But, to clarify, I do NOT want to discredit the importance of artists... I just know that some businesses are ready for more than just an artist. And YOU should think about filling that gap.
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    • Profile picture of the author KarlWarren
      I should elaborate on my post... being cryptic isn't going to help at this time.

      While I don't promote the service, I've been lucky enough to work in the "design for print" market and also helping small businesses brand themselves. I feel that you're right, in a lot of regards - but clients like you are hard to come by.

      A lot of marketers want a quick, cheap job so that they can slap up a sales page and start making sales.

      I actually prefer it if the client says "right, there's the text I want - I prefer blue, get on with it..." I've got an iron jaw when it comes to feedback, so if what I come up with isn't to the client's taste - then we can thrash it out until we have a winner.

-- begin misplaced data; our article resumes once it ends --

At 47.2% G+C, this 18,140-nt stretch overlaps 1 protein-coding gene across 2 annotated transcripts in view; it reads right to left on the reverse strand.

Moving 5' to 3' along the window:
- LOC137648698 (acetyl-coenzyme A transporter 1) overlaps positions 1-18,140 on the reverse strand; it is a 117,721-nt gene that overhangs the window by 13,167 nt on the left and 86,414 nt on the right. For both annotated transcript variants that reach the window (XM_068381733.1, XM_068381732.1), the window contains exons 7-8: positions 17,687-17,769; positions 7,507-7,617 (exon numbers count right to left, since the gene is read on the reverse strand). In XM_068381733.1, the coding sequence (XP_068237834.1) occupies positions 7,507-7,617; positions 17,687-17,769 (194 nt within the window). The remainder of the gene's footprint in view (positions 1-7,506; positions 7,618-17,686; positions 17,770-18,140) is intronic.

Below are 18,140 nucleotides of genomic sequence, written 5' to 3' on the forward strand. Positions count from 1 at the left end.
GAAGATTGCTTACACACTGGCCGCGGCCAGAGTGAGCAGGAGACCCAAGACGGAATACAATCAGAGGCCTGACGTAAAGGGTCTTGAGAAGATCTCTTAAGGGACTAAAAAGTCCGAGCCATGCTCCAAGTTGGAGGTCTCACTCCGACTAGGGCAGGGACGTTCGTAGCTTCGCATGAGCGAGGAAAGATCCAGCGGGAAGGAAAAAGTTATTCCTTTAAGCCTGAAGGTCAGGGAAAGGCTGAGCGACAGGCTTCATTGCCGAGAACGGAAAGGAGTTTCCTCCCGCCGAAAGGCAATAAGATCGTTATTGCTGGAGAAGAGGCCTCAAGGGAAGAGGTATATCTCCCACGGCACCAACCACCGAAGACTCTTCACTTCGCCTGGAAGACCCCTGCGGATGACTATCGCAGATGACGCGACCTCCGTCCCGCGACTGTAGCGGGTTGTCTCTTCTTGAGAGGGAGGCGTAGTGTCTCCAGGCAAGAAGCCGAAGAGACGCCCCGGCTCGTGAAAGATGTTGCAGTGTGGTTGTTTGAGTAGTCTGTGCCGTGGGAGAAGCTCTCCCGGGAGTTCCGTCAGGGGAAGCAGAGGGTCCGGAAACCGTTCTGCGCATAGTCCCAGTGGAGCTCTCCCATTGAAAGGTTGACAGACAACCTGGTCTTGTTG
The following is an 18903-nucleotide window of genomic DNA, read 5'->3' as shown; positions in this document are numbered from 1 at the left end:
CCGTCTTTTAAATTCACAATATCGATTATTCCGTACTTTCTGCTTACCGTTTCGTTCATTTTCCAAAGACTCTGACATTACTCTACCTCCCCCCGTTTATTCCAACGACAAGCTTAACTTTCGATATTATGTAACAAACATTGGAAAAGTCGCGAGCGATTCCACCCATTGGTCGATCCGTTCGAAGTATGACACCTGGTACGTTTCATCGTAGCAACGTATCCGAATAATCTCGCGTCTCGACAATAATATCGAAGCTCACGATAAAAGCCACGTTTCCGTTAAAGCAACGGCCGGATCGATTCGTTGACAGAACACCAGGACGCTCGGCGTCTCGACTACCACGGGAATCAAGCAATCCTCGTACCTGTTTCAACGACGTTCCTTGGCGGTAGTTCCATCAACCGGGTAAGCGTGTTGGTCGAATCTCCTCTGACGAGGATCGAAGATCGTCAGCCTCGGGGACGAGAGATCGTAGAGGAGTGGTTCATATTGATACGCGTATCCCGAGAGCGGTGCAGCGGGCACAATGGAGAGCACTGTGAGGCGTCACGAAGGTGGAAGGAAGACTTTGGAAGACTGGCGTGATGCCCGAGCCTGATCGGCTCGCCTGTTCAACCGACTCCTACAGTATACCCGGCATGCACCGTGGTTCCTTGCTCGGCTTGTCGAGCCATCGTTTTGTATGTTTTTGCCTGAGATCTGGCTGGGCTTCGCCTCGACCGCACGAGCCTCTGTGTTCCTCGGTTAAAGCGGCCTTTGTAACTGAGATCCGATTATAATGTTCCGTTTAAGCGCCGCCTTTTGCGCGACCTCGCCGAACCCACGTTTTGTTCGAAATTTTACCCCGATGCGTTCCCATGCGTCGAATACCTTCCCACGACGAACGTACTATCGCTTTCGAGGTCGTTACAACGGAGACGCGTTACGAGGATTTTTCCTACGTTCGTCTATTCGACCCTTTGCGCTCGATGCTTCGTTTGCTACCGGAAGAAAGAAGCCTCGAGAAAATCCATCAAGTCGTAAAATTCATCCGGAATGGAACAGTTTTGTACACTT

A client that feels they *are* the designer generally ends up being trouble... too much info in the spec and I don't get the freedom I need to come up with something that:

      a) will sell or
      b) I'd be proud of

      There have been times where I've had to say "in my professional opinion, I really would advise against...."

      I guess I'm a frustrated "designer" at heart... should be, I've been designing on and off for years.

      So, those are the skills I will be taking to my "design" business, (coming soon)... however, I will still be doing the whole "minisite" thing.
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      • Profile picture of the author Alexandre Valois
        Rob,

        I can totally see where you're coming from, and that's actually something that has been bugging me for a while too. Now that I'm planning a dual launch of my copywriting and re-launch of my design business I'm thinking of upgrading my design service to consulting and identity building as well.

        How many times as designers do we see the same product ideas without a clear USP, poor product titles, etc...

        You may have just confirmed my thoughts about the need for such a more "upscale" service in this market.
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      • Profile picture of the author Quilst